Zero drop running shoes are becoming all the rage and are getting plenty of attention online. A lot of people are still a bit unclear as to what zero drop running shoes are and what their advantages and disadvantages are. I therefore wanted to put up a piece which could help answer a few common questions.
The term ‘zero drop’ was coined by Altra, who make a successful and popular range of barefoot style running shoes.
The basic premise is to replicate barefoot running, and the zero drop relates to the difference in height between your toe and your heel. On a typical, over bulked running shoe, this difference can be as pronounced as 1.5 cm (15mm). As the name would suggest, on a zero drop running shoe the difference in height is zero, or at least as near as dammit. This may sound a bit inconsequential, but the difference can be quite startling, especially if you’re used to running longer distances in traditional running shoes. I have found that zero drop running shoes enable me to run further in significantly reduced discomfort. The downside to zero drops has traditionally been a lot of noise, especially on a treadmill. Indeed, this is often so distinct that if you happen to be next to somebody in the gym who is making a god almighty racket on the treadmill, they’re probably wearing zero drops.
Besides the zero drop, the other design feature of note is the really wide toe region on zero drop shoes. Typically running shoes are widest around the toe joints and then narrow in a steep taper. Zero drops don’t do this – instead they offer a wide toe region to allow your toes to spread more naturally as you run. This is easier on your feet and is designed to be far more natural, even if it does leave the shoes looking slightly rectangular and therefore not quite so striking from the design perspective.
Avoiding the dreaded heel strike
The really major benefit of zero drop running shoes is their ability to help runners to avoid heel striking. Heel striking is when your heel hits the ground before your toes, and this has been proven to cause long term damage to your joints. Landing on the less cushioned heel, as opposed to the ball of your foot as is proper form, causes a significant ‘jolt’ through your body. This can lead to an increased likelihood of injury, especially to the outside of your knee.
Zero drop shoes, by encouraging your toes to widen at the point of impact, provide you with a much larger surface area on which to land when you run. When you combine this with the zero height difference between heel and toe, then you find that you naturally hit the ground better. This anatomical advantage causes less damage to your body whilst helping you to run faster.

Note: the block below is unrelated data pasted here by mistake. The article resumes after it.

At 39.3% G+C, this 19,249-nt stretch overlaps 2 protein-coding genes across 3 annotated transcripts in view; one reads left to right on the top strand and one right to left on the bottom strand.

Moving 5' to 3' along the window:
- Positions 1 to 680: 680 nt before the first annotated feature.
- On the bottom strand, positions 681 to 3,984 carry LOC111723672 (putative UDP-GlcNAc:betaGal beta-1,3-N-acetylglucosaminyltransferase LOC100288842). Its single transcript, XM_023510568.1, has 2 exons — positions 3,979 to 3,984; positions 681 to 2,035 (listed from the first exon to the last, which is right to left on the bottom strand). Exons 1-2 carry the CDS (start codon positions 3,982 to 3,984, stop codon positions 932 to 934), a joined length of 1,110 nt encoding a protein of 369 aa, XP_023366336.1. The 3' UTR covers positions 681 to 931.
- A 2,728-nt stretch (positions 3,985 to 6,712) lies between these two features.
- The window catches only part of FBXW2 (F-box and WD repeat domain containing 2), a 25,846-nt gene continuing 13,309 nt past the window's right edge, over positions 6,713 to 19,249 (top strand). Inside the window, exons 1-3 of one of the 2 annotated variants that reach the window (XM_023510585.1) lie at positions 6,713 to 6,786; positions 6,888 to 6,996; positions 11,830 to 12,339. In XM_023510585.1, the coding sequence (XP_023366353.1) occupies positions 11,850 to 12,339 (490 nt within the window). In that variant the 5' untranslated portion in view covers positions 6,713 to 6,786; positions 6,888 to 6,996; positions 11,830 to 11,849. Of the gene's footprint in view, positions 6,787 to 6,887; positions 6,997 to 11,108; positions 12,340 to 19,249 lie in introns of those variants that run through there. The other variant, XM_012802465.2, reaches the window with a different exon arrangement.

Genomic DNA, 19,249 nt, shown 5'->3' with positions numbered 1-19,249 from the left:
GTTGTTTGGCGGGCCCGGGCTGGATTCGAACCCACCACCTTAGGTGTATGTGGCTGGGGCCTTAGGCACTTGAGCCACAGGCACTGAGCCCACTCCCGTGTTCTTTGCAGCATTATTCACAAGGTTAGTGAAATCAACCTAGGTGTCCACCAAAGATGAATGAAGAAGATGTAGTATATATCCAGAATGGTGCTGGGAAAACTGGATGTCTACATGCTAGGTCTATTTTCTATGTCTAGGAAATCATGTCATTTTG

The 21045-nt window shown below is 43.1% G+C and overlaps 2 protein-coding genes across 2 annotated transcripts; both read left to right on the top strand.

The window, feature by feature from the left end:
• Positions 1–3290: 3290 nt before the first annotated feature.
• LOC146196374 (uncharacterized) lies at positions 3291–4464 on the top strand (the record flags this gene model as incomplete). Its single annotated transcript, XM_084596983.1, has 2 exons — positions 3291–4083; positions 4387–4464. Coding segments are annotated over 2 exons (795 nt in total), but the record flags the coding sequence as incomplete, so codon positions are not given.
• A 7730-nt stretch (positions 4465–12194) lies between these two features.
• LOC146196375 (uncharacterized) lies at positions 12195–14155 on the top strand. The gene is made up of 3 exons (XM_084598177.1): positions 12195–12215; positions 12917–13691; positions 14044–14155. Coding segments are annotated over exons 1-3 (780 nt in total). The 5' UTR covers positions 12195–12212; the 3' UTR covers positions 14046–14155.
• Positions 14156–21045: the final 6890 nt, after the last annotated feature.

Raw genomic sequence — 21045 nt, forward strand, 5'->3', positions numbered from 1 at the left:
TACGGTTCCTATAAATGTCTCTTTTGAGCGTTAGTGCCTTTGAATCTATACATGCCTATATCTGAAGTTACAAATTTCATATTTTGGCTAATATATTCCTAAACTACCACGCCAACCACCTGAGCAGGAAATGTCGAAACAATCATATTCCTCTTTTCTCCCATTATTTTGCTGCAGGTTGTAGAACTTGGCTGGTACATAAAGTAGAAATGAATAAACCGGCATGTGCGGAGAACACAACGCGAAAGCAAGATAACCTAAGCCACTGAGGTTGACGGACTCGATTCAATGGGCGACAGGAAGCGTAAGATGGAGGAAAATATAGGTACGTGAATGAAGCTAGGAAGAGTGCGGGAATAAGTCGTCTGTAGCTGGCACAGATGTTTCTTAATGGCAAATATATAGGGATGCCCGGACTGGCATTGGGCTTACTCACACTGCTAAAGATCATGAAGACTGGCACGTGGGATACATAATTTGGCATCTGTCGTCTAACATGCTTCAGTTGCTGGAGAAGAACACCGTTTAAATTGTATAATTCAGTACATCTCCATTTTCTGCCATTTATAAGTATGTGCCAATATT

The downsides of zero-drop shoes
In order to create a shoe with zero height difference, cushioning needs to be sacrificed. The more advanced shoes in this space are working to correct this by using new materials. Newer materials may bring advantages such as tougher cushioning which takes up less space than the more traditional cushioning components.
This can be combatted with a narrower heel and mid-foot, which has the effect of making the shoe fit more like a glove. This has the additional advantage of avoiding heel slippage mid run, which can be a problem with running shoes of all kinds. The new Altra Intuition 1.5 running shoes, reviewed here are a good example of this in action.
Should I compete in zero drop running shoes?
A common question that runners ask themselves is if they should aim to compete in flat profile shoes if they have been running for years in a shoe with a more traditional profile.
The answer to this question is quite personalised to the runner. Every runner is different, with unique goals, fitness levels, running habits, techniques and styles.
For many though, there is a happy medium. Lowering your heel drop from say 12mm to somewhere nearer 4-5mm will provide benefits like reduced torque and lower impact forces with better stability.
Should I jump straight into Zero drop running shoes?
This is a clearer cut question: No you shouldn’t. If you have been training for years in traditional shoes, then your body has grown accustomed to this. Your body is used to the specific forces that come from the angles in your traditional running shoes.
Jumping stratight to zero drops may create run limiting sourness and even injury. The best solution is to work towards lowering your drop through a succession of shoes.
Working first towards a 4mm drop, such as the Brookes Pure Flow or Kinvara’s is a great first base. For many this first base will also be athe end point, because they will reap most of the benefits whilst keeping the additional cushioning with delivers comfort. Other runners will want to work down towards a zero drop, perhaps by purchasing a pair of Altra Intuitions.